Labour MPs: the decline of the lion tamers

In Uncategorized on July 22, 2016 by kmflett

Labour MPs: the decline of the lion tamers


Post the EU Referendum, many Labour MPs who did not support Jeremy Corbyn for Labour leader last summer have decided, unsurprisingly, that they still don’t back him. They now want to replace him.  Pontypridd MP Owen Smith has emerged as the man (in a suit) to challenge Corbyn. I suspect Mr Smith sums up a good deal of the contradictions and changes in Welsh Labour and labour movement politics over the last 40 years or so, but that is for another post

Corbyn won the Labour leader election in September 2015 by more than a country mile because his opponents were or were thought to be politically dull.

Andy Burnham has done great work around Hillsborough but he is arguably not a man to ‘set the world on fire’ otherwise. Yvette Cooper can be a very effective performer in the Commons, but again is hardly an celebrated orator outside. The best that can be said for Liz Kendall is that she made the case for a New Labour politics 20 years on. But as her small share of the vote underlined, the world has moved on, New Labour is not ‘new’ anymore, although one suspects that point rather eludes some Labour MPs.

It would indeed be good if the next Labour leader, whenever that becomes an eventuality, were not a man in a suit but a woman. Margaret Beckett was leader briefly after the death of John Smith but that aside Labour has not had a female leader. That does not reflect modern society.

However the Labour leadership is not just about gender but also politics- as is the Tory leadership.

The problem the Parliamentary Labour Party has, and it is a big one, is that numbers of its MPs no longer fully represent the backgrounds of working men and women- working class voters- it hopes to get the votes of.

The process was underway some time before Blair appeared but New Labour made a fetish of promoting the suited representative with no great aspirations to change a world they had usually done quite well in already.

Yet Labour MPs were far from always like this.

Below is a brief summary of an MP who did wear a suit but whose CV is rather more interesting and varied than at least some of the current crop of Labour MPs.

I’ve also been looking at the background of the 29 Labour MPs who were elected in 1906 on an LRC platform. They were all men (at least progress has been made in this respect) and were split 50-50 between moustache and beard wearers. However my research was about rather more relevant matters and I’ll also post further on that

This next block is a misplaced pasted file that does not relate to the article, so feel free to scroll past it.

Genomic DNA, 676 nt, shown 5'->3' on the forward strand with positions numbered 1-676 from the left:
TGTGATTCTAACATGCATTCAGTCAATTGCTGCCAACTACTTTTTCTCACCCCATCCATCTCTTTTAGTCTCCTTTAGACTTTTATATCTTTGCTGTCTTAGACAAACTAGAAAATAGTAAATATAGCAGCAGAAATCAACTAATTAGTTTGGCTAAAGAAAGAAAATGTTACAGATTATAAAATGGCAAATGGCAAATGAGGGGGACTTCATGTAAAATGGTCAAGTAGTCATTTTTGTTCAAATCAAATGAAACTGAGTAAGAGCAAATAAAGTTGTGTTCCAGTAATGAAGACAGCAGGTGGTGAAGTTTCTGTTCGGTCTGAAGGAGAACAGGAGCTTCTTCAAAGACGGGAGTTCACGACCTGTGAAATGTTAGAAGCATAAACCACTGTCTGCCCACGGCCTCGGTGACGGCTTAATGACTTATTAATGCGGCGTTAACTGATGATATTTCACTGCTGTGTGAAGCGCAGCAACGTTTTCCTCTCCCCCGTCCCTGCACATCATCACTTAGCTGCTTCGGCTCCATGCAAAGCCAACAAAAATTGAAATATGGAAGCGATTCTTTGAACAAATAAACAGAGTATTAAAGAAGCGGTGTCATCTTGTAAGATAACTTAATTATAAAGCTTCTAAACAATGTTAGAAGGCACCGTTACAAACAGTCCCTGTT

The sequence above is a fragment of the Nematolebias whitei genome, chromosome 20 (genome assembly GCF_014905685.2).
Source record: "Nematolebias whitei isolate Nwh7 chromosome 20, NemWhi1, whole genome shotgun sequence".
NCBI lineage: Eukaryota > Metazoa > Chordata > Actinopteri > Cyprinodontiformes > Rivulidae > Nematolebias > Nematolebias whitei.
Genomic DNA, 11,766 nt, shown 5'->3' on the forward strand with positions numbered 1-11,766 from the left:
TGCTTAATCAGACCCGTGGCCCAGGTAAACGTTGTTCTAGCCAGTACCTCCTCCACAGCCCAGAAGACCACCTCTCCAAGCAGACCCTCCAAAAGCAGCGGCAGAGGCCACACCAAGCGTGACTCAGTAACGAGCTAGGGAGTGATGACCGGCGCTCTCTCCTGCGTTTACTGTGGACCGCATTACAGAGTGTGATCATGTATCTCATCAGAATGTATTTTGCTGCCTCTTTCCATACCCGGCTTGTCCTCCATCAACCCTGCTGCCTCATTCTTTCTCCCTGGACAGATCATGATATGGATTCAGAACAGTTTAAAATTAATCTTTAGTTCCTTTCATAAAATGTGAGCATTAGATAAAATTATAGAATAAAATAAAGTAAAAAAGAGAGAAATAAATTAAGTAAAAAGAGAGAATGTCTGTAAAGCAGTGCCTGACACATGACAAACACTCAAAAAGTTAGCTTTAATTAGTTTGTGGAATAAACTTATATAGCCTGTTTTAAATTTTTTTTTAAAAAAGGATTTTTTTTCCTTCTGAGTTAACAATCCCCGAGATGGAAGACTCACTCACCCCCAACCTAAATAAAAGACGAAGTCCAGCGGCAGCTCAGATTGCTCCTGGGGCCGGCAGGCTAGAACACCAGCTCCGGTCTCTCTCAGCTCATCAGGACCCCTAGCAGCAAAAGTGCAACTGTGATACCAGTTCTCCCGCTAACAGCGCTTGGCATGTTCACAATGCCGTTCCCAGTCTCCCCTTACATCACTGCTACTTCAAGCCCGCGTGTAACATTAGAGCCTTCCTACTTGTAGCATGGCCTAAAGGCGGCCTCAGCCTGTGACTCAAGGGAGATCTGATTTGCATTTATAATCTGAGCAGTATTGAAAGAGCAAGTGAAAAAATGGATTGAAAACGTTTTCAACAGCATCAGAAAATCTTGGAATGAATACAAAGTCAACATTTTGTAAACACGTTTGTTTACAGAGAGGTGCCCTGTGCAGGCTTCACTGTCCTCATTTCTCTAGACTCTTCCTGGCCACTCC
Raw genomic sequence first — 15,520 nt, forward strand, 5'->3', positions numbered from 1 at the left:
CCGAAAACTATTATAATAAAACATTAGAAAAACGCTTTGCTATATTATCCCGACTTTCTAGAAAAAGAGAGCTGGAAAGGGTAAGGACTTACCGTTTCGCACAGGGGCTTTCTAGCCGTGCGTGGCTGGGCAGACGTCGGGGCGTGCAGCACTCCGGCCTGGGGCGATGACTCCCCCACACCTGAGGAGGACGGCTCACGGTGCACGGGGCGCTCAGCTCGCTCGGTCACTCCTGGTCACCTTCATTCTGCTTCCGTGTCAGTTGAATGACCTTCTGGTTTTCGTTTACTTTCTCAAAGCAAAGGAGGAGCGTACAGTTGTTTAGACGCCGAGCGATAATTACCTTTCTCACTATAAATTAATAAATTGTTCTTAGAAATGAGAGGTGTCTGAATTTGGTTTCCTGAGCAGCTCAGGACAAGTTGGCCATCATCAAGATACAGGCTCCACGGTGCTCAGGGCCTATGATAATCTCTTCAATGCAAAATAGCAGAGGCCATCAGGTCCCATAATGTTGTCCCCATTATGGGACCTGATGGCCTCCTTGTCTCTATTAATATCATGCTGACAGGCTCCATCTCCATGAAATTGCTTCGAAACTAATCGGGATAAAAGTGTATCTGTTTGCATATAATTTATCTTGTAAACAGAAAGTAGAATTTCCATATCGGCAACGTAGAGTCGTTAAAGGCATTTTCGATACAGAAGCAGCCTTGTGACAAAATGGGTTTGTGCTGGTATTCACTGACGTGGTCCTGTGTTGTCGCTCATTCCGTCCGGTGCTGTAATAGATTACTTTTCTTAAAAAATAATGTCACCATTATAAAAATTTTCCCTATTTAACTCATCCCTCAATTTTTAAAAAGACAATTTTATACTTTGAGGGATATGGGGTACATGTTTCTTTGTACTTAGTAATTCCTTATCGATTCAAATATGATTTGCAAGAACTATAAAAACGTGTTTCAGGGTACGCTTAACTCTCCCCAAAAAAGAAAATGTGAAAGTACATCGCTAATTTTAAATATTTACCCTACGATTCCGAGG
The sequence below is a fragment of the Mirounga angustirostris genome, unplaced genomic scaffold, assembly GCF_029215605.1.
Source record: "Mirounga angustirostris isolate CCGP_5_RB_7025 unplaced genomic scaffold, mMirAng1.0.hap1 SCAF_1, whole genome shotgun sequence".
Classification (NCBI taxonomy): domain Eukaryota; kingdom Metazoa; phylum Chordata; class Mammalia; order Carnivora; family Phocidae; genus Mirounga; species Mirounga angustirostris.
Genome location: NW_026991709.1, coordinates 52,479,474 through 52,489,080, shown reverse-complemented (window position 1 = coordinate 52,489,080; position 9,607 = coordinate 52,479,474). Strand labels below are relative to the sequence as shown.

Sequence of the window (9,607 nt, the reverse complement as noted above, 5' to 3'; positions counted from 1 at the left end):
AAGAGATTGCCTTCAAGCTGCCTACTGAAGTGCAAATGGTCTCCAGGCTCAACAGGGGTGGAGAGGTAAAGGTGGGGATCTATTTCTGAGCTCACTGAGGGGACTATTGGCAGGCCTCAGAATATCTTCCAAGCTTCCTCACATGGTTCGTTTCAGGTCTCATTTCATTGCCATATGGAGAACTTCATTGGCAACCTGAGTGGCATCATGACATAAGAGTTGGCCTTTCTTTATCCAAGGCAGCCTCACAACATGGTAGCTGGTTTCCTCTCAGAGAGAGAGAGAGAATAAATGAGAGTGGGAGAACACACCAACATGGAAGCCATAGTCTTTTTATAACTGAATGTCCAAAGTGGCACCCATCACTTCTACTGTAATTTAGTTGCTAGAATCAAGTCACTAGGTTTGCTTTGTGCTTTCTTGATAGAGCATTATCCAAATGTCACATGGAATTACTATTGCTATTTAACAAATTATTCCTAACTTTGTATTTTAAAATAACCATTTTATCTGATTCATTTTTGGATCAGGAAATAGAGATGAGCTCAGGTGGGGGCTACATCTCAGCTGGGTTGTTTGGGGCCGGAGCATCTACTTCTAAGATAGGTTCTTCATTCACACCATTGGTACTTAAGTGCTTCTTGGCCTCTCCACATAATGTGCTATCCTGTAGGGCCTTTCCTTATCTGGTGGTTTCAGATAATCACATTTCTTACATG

John S Clarke (1885-1959) was Labour MP for Glasgow Maryhill from 1929 until 1931.

He learned how to be a lion tamer in circuses in his teenage years and continued to do this throughout his life. He became a sailor and in that capacity ran guns to the 1905 Russian Revolution.

He opposed World War One, writing anti-war poems, but rather than apply to become a conscientious objector he successfully went on the run from the authorities.

After the War he was a non-voting delegate at the Second Congress of the Comintern in 1920. While in Russia he famously cured Lenin’s dog of an illness.

In the early 1920s Clarke became a member of the Independent Labour Party though he left when the ILP disaffiliated from Labour in 1932.

After his period as a Labour MP, Clarke, the lion tamer and poet, pursued an interest in Renaissance Art sitting on a range of public bodies that protected it in Scotland.

It seems quite unlikely that a man with such a varied background would make it through a Labour Party candidate selection process today, let alone be elected as a Labour MP.

As the current furore around Jeremy Corbyn’s leadership by MPs whose extra-Parliamentary CV is in most cases remarkably thin underlines, the Labour Party and the labour movement is much the poorer for not having people like John S Clarke in its ranks.

That is a pity because as a trade unionist who frequently represents people in difficult times, I know more than most how much a Labour Government, even one that makes only small changes, means to the circumstances of many.

Of course wider change would be desirable and is quite possibly achievable but that doesn’t detract from the point above.


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